Harper Macaw, a new artisan chocolate factory in Washington, D.C., run by husband and wife team Sarah and Colin Hartman, specializes in bars made with cocoa beans sourced from Brazil’s Amazon and Atlantic rainforests. It’s the only U.S. craft chocolate maker that sources cocoa beans from Brazil and one of the few that uses a 5-roll refiner, which ensures their chocolate has the best possible texture and smoothest mouth feel.
After going to culinary school and then working for Valrhona chocolate company and realizing all of the socioeconomic and environmental issues surrounding the sourcing of cocoa beans, Sarah felt inspired to start a chocolate company and do things the right way. The couple’s mission is to make high-quality chocolate, while practicing fair trade and being a force for tropical reforestation in Brazil.
Brazil’s Atlantic Forest, one of Earth’s top biodiversity hotbeds, is over 90 percent gone. It’s Earth’s second most threatened terrestrial biome and its richest zone is the focal point of the cacao industry. Harper Macaw realizes that dramatic restoration efforts must take place for there to be a future for Brazil’s cacao economy.
Through partnerships with nonprofits, Harper Macaw invests in a cutting-edge rainforest conservation initiative that acquires deforested and threatened land, and helps bring back native plants and wildlife.
Each chocolate bar they sell restores and protects 20 acres of deforested or vulnerable rainforest in northeast Brazil. The company’s name references the Harpy Eagle and Blue Hyacinth Macaw – two endangered birds that live in the rainforests the chocolate makers aim to protect.
Sarah and Colin work closely with the farmers to ensure they practice sustainable farming. They travel to their sources and purchase beans directly from farms to make sure they are compensated for their extra attention to detail, often paying premiums double the market rate and 15 times Fair Trade.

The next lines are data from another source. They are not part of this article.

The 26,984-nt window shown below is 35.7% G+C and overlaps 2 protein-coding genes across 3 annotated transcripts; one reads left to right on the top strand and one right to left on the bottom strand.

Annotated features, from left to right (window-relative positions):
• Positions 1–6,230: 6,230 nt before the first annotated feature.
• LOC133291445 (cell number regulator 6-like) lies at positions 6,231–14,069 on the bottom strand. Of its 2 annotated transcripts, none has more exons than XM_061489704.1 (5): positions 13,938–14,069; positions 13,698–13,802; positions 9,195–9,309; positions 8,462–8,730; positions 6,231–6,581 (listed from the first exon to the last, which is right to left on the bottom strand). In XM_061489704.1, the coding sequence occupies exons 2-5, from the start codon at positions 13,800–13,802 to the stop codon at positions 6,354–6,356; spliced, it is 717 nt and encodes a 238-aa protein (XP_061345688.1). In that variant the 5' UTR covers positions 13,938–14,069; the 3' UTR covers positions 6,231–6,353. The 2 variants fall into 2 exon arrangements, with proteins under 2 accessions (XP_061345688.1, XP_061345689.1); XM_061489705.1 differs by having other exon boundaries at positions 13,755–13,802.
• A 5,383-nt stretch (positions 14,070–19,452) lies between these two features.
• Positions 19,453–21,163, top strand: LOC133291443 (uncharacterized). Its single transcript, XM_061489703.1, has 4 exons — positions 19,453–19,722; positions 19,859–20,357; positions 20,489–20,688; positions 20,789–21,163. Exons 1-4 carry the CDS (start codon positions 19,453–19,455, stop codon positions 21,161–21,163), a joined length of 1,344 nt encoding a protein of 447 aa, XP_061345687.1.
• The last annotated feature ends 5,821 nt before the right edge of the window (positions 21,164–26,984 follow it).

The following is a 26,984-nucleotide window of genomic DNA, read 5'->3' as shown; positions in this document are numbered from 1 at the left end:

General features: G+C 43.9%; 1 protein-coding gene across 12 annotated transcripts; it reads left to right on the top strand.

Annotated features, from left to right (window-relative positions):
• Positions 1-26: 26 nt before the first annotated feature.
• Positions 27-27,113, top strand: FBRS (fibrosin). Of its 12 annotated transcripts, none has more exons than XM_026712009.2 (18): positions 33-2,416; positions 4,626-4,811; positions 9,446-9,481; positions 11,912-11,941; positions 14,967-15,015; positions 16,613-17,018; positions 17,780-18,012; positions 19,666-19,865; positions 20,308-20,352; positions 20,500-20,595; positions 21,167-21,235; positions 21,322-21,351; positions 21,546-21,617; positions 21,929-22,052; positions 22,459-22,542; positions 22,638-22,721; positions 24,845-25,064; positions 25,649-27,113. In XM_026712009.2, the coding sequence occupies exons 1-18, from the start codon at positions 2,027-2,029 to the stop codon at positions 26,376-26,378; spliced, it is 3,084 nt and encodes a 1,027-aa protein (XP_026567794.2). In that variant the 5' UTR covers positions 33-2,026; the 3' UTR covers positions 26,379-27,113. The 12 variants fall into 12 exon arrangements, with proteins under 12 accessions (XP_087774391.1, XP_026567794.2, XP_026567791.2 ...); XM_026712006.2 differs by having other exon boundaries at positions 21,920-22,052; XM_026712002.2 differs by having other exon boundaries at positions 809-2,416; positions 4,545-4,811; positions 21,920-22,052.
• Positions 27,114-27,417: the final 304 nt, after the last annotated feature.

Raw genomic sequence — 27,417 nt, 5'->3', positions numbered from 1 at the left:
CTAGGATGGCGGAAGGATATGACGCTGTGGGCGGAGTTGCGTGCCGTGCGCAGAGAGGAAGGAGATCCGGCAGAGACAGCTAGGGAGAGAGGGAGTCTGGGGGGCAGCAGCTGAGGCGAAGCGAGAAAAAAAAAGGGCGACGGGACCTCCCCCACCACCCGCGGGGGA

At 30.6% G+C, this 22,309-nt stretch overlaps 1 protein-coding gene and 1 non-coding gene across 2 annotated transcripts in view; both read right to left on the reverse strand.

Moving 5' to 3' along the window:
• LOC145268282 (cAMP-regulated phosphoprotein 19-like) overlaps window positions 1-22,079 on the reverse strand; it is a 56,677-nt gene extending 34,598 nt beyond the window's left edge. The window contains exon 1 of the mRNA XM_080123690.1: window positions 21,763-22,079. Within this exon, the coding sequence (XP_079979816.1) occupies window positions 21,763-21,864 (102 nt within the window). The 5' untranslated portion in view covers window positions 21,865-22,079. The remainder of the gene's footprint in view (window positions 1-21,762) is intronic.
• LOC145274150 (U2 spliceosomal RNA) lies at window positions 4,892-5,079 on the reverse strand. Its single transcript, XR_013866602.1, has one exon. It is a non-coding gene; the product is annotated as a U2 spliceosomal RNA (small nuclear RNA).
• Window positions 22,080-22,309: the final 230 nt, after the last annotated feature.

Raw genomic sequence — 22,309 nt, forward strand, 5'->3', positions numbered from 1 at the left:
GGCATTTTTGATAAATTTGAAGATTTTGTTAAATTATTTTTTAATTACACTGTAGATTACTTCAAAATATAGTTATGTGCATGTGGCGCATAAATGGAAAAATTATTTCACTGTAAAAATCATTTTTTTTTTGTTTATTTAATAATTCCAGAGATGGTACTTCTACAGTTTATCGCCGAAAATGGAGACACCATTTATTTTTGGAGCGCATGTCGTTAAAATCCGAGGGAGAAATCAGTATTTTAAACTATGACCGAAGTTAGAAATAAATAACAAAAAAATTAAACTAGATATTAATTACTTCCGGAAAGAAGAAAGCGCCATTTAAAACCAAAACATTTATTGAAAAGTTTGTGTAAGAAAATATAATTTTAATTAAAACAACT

Harper Macaw uses state-of-the-art tech and traditional European methods to turn their beans into chocolate bars. The chocolate-making process involves many steps: cleaning, roasting, winnowing, grinding, refining, conching, tempering, molding and cooling. Each step is performed with precision to produce high-quality chocolate with delectable flavor, aroma and texture. When asked how long it takes to go from bean to bar, Colin said it would take about a week, but that they never make it that way. “There are so many variables at every stage of chocolate making. It’s a science. If I had to choose a step that was the most difficult, it would probably be roasting because it has the most influence on the final flavor. There’s a lot of trial and error that goes into getting the time and temperature just right,” Colin says.
“High-quality chocolate has a nice shine to it and produces a crisp, clean snap when broken,” Colin noted. He emphasized that dark chocolate should never taste bitter, but instead could taste lightly acidic, malty, fruity or nutty. “You also want to look for cacao or cocoa beans and cocoa butter – not butter fat or oil – in the ingredients list to determine if the chocolate is good quality,” says Colin.
Harper Macaw currently makes dark chocolate bars with 70, 74, 75 and 77 percent chocolate, and two dark chocolate milk bars – one with 56 percent chocolate and crushed coffee beans and the other with 57 percent chocolate. “Our bars that have milk in them have a high percentage of cocoa, so they are actually considered dark chocolate milk bars,” Sarah says. They also make Bordeaux barrel-aged and bourbon barrel-aged bars that have been wildly popular and are made in part using an oak barrel they purchased from a local winery, and other specialty flavors such as rye whiskey and raspberry cheesecake.
Pick up some chocolate for Easter with a visit to the factory in D.C. or the pop-up boutique in District Wharf, and see firsthand how chocolate gets made. Both the factory and store feature their products and state-of-the-art chocolate process. Tours are held every Saturday 1-3 p.m. and provide an in-depth overview of sourcing and the chocolate-making process and end with a chocolate tasting. Products for sale are chocolate bars, cocoa nibs, chocolate chip cookies, pretzel streusel brownies and thick drinking chocolate. Shop hours are 10 a.m.-6 p.m. weekdays and 12-6 p.m. Saturdays. The chocolate bars can also be found in stores throughout the metro area. To learn more about Harper Macaw, visit harpermacaw.com.